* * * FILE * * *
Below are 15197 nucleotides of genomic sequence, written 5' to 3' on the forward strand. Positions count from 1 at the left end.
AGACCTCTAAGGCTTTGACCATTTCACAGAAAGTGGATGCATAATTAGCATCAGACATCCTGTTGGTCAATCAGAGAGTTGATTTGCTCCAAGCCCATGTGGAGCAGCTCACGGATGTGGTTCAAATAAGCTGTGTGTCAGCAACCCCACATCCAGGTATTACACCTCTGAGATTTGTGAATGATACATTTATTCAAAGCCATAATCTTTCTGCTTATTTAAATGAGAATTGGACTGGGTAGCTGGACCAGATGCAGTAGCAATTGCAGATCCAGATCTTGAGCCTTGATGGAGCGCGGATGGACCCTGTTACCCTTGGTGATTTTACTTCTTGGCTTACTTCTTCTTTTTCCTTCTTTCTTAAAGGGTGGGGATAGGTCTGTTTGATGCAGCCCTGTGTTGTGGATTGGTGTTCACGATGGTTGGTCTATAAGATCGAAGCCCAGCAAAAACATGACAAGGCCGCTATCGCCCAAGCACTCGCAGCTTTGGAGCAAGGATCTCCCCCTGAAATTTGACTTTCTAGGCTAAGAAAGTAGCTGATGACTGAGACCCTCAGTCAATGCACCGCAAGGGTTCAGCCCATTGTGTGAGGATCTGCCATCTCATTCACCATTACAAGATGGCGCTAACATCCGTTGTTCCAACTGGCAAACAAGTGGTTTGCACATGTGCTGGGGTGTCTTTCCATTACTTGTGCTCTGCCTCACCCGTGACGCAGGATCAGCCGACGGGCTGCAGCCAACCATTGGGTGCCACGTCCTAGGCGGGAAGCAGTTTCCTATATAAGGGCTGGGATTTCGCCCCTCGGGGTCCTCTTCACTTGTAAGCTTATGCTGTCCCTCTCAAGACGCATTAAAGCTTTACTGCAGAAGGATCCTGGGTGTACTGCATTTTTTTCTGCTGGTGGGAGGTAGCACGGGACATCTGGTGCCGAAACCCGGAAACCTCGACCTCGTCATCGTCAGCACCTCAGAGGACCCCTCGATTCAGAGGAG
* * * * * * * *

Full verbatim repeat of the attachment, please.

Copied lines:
Below are 15197 nucleotides of genomic sequence, written 5' to 3' on the forward strand. Positions count from 1 at the left end.
AGACCTCTAAGGCTTTGACCATTTCACAGAAAGTGGATGCATAATTAGCATCAGACATCCTGTTGGTCAATCAGAGAGTTGATTTGCTCCAAGCCCATGTGGAGCAGCTCACGGATGTGGTTCAAATAAGCTGTGTGTCAGCAACCCCACATCCAGGTATTACACCTCTGAGATTTGTGAATGATACATTTATTCAAAGCCATAATCTTTCTGCTTATTTAAATGAGAATTGGACTGGGTAGCTGGACCAGATGCAGTAGCAATTGCAGATCCAGATCTTGAGCCTTGATGGAGCGCGGATGGACCCTGTTACCCTTGGTGATTTTACTTCTTGGCTTACTTCTTCTTTTTCCTTCTTTCTTAAAGGGTGGGGATAGGTCTGTTTGATGCAGCCCTGTGTTGTGGATTGGTGTTCACGATGGTTGGTCTATAAGATCGAAGCCCAGCAAAAACATGACAAGGCCGCTATCGCCCAAGCACTCGCAGCTTTGGAGCAAGGATCTCCCCCTGAAATTTGACTTTCTAGGCTAAGAAAGTAGCTGATGACTGAGACCCTCAGTCAATGCACCGCAAGGGTTCAGCCCATTGTGTGAGGATCTGCCATCTCATTCACCATTACAAGATGGCGCTAACATCCGTTGTTCCAACTGGCAAACAAGTGGTTTGCACATGTGCTGGGGTGTCTTTCCATTACTTGTGCTCTGCCTCACCCGTGACGCAGGATCAGCCGACGGGCTGCAGCCAACCATTGGGTGCCACGTCCTAGGCGGGAAGCAGTTTCCTATATAAGGGCTGGGATTTCGCCCCTCGGGGTCCTCTTCACTTGTAAGCTTATGCTGTCCCTCTCAAGACGCATTAAAGCTTTACTGCAGAAGGATCCTGGGTGTACTGCATTTTTTTCTGCTGGTGGGAGGTAGCACGGGACATCTGGTGCCGAAACCCGGAAACCTCGACCTCGTCATCGTCAGCACCTCAGAGGACCCCTCGATTCAGAGGAG